Tony Hsieh, a legendary Las Vegas tech entrepreneur, dies on the age of 46


Tony Hsieh, the former head of Zappos, who catapulted the shoe company into the big leagues with a sale to Amazon and then used the proceeds of his success in a huge project that technology boosted the regeneration of a rundown part of Las Vegas, Nevada broader corporate investment, died at the age of 46.

The cause was injuries sustained from a house fire, a spokesman for Hsieh confirmed to TechCrunch. He was in Connecticut with his brother at the time of the fire. It is not clear if anyone was injured.

The ultimate cause of death for Hsieh is still being investigated. We'll update this as we learn more. The full explanation of the DTP companies that ran the Downtown Project (Hsieh's mammoth initiative to regenerate the shabby, older part of Las Vegas) can be found below.

The news sparked shock waves in the middle of Thanksgiving weekend and through a community in a city heavily dependent on tourism, which were extremely hard hit by the global Covid-19 health pandemic.

Hsieh was a brilliant, unconventional and – for many people often very direct – kindhearted person who was regularly described as a visionary.

It wasn't an exaggeration. Growing up in the Bay Area, he sold his first company – a marketing tech company called LinkExchange – to Microsoft in 1998, when he was only 24.

With a portion of the proceeds, he started a venture capital firm called Venture Frog. One of his early investments there was, founded by Nick Swinmurn in 1999, when he saw a change in the way people shop and do a lot more of shoes online.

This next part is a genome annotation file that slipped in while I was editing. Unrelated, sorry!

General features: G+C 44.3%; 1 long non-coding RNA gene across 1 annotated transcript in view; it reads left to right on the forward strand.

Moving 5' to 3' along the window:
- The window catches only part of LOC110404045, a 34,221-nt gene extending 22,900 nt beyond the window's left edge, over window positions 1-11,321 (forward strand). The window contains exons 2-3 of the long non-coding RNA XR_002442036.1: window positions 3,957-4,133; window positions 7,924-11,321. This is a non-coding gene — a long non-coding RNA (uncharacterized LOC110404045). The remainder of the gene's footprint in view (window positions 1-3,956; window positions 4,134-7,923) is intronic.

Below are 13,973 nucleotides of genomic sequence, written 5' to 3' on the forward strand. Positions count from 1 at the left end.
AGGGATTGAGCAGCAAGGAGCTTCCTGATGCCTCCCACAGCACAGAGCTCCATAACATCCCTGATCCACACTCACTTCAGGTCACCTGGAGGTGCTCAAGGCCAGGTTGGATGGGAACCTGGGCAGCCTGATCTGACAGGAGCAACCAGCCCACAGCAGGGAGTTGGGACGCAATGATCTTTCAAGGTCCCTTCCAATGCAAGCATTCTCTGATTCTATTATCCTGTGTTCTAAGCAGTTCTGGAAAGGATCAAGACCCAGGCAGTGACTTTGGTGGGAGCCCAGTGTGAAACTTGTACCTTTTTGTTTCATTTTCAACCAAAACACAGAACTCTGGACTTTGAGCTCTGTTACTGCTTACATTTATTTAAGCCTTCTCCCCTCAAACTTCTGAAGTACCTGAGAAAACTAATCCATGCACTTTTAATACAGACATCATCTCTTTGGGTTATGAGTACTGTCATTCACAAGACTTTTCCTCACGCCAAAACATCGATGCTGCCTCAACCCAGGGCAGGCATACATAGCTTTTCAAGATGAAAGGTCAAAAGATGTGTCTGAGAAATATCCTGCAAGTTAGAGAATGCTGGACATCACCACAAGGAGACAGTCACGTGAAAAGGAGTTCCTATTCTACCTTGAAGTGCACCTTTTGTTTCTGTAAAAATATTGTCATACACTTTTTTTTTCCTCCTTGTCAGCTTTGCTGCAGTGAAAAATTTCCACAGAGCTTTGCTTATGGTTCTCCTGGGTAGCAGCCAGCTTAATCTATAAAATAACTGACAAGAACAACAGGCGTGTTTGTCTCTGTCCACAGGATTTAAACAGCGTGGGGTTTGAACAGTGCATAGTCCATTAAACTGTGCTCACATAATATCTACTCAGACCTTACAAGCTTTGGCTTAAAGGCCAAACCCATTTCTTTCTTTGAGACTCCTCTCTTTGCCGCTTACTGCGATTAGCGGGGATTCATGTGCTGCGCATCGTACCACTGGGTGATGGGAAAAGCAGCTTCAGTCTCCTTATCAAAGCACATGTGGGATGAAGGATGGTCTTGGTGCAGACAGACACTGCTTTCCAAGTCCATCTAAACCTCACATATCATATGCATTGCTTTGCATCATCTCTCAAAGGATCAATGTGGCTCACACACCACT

Entrepreneurial in his investing instincts, Hsieh subsequently took on a more hands-on role in the startup that eventually became Zappos. As CEO of Zappos, Hsieh moved the company from the Bay Area to the outskirts of Vegas in 2004 to build greater customer service under a particularly strong ethos of flat management to empower and inspire employees. His leadership helped drive the growth into tremendous growth: by 2009, he had sold Zappos to Amazon for around $ 1.2 billion (a really huge sum for an e-commerce startup at the time).

He then managed the company and used the proceeds from this work to concentrate on his next big project: urban renewal.

Las Vegas is a city that leaves little to sentimentality. Located in the middle of the desert, the city's relentless focus has long been on growth and is breaking new, seemingly limitless ways to do it. For years this meant huge numbers of “older” Vegas businesses just stood empty in the downtown area, leading to the larger area eventually becoming a hotbed of crime and poverty. As in many other urban centers, it has been a vicious circle: people are focused on building newer homes and businesses elsewhere, and that makes the older areas even more neglected and vulnerable.

Recognizing the charm of the downtown area, which was among the more obvious signs of decline in the twentieth century modernist bloom, Hsieh bought up huge swaths of the area: apartment buildings, houses, small business structures, old casinos and hotels, and empty lots.